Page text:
Ray Charles, the musical innovator whose bold, effortless fusions left an indelible mark on the rock, soul and country music of the past half-century, died Thursday at his Beverly Hills home. He was 73.

The cause of death was complications of liver disease, according to his publicist, Jerry Digney.

The hard-working musician, blind since childhood, had undergone successful hip-replacement surgery last fall, canceling a concert tour for the first time in 53 years on the road. Other ailments, including liver failure, were diagnosed while he was recuperating from the surgery and his health continued to deteriorate.

Still, he moved forward with his latest recording project, working in the studio as recently as April on an album of duets with Willie Nelson, B.B. King, Elton John, Bonnie Raitt, Norah Jones and others.

Charles' last public appearance was on April 30, when the city of Los Angeles designated the singer's studios on Washington Boulevard a historic landmark.

Charles' recordings from the early 1950s, such as "I've Got a Woman," combined gospel and rhythm and blues to form one of the cornerstones of rock 'n' roll and laid the foundation for soul music. His landmark 1962 album, "Modern Sounds in Country and Western Music," took the twang out of country music, bringing a sophistication and ambition to the genre that opened the door to its modernization.

His relatively modest showing on the pop charts — just 12 singles in the Top 10 -- fails to reflect his profound influence and stature in the music world. He was inducted into the Rock and Roll Hall of Fame in 1986, part of the institution's inaugural 10-member class that also included Elvis Presley, Chuck Berry, James Brown and Jerry Lee Lewis. He received the Recording Academy's lifetime achievement award at the 1987 Grammys.

"How do you deconstruct genius?" Jerry Wexler, the noted producer and record executive who worked on many of Charles' recordings for Atlantic Records, said Thursday. "He took the Lord's music and the devil's words and make this amalgam they call soul music.

"And as a performer, there is no one you can compare him to, and the distance to whoever is second is immeasurable. That's the way it is with Bob Dylan and Aretha Franklin in their areas. No one has ever performed at the piano with as much charisma as Ray Charles."

Few would argue that. Sitting at the keyboard in front of his large band and his three shimmying backup singers, the Raelettes, Charles was a commanding stage figure. His trademark dark glasses added to his mystique, and he would lean back from the piano and sway to the music. The finishing touch was one of the most identifiable, emotive voices in pop music — a gravelly, elastic instrument that could be tearfully plaintive one moment and slyly salacious the next.

"Everyone felt like they knew Ray Charles and in a way they did, because he was embodied by his music," said Ahmet Ertegun, Atlantic Records' co-founder. "We were on tour and playing these tobacco barns in the South and the crowd would just be packed in to see him. The women would come up to the bandstand and yell, 'Just let me touch him once!' It was like he had descended from heaven, a beloved idol and an inspiration to so many of us."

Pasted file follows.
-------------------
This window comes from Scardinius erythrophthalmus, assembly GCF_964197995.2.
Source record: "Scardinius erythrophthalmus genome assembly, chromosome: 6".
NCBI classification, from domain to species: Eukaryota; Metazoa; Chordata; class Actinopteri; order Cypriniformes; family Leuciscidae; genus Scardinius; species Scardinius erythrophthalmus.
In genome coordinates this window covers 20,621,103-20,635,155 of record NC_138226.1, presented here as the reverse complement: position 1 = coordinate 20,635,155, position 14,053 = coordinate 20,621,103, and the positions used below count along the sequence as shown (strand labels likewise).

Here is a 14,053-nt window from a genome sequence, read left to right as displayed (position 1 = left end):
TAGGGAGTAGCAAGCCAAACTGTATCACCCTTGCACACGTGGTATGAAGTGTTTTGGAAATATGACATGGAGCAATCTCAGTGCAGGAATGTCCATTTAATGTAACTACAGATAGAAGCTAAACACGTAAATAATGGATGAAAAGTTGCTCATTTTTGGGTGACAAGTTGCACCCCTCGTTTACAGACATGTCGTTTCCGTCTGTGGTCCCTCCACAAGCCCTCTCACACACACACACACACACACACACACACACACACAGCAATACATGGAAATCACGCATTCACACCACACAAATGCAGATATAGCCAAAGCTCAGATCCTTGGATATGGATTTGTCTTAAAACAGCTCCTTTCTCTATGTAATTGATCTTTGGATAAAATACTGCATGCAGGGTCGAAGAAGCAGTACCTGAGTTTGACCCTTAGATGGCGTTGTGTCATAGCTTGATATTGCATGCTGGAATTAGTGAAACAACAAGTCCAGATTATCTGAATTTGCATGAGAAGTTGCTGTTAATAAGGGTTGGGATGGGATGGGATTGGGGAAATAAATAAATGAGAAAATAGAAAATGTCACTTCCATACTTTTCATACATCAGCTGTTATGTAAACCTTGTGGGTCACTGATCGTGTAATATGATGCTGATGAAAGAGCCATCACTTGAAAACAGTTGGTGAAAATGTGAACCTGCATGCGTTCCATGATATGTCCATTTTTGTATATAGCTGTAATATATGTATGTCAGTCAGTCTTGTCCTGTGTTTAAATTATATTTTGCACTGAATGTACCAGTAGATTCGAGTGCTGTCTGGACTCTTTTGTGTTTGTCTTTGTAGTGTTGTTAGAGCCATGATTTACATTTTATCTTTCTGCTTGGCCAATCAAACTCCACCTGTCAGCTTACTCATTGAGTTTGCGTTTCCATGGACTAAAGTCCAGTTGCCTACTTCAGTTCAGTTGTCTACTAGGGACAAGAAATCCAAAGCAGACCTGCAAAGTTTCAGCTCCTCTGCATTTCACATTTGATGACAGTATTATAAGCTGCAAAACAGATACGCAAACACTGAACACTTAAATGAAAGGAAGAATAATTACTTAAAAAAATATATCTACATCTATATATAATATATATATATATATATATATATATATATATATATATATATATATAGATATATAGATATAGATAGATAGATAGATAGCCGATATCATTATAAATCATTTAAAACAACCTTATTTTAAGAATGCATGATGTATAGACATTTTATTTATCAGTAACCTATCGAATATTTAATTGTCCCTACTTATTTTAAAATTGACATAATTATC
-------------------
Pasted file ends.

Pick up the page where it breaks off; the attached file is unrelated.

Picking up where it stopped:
Ray Charles Robinson was born Sept. 23, 1930, in Albany, Ga., and moved with his family as an infant to Greenville, Fla. His childhood was marked by poverty and tragedy — he witnessed his brother's death when the younger boy fell into a washtub and drowned, and Ray was afflicted with glaucoma at 5. He had lost his sight by the time he was 7.

Charles, who sang in a Baptist church choir as a youngster and later discovered jazz though a friend's "Jazz at the Philharmonic" recordings, studied music at the State School for Deaf and Blind Children in St. Augustine, playing clarinet, piano and other instruments and learning to read music by Braille.

On his own as a teenager — his father died when Charles was 10 and his mother five years later — he began playing in bands around Florida. He moved to Seattle in 1947 and formed a trio, playing Nat King Cole-style jazz in area nightclubs.

It was there that Charles struck up a friendship with another teenage musician, Quincy Jones. The two met, according to the noted producer and musician, at "bebop sessions in the city's red light district."

"Ray's the one who got me turned on to writing," Jones said in a 1998 Times interview. "He'd sit there and tell me, 'See, this is a dotted quarter note, and the trumpets play this and the trombones do that.' I was 14 and he was 16. That was a long time ago."

Jones issued a statement Thursday saying, "There will never be another musician who did as much to break down the perceived walls of musical genres. Ray used to say that if he had a dime, he would give me a nickel. Well, I would give that nickel back to have him still be here with us, but I know that heaven has become a much better place with him in it."

Jones, who described Charles' musicianship as "unmatched," served as a composer or arranger on "The Great Ray Charles" and "The Genius of Ray Charles," two seminal Atlantic albums from the late 1950s that established Charles' jazz credentials. Charles sang a duet with Chaka Khan on "I'll Be Good to You," a track from Jones' 1989 pop album, "Back on the Block."

Charles' group, the Maxin Trio, recorded its first R&B hit, "Confession Blues," in Los Angeles in 1949. Charles, who had dropped his last name to avoid confusion with boxer Sugar Ray Robinson, released a single under his own name in 1951 for the Swing Time label, and it would have far more impact than its No. 5 R&B chart showing would suggest.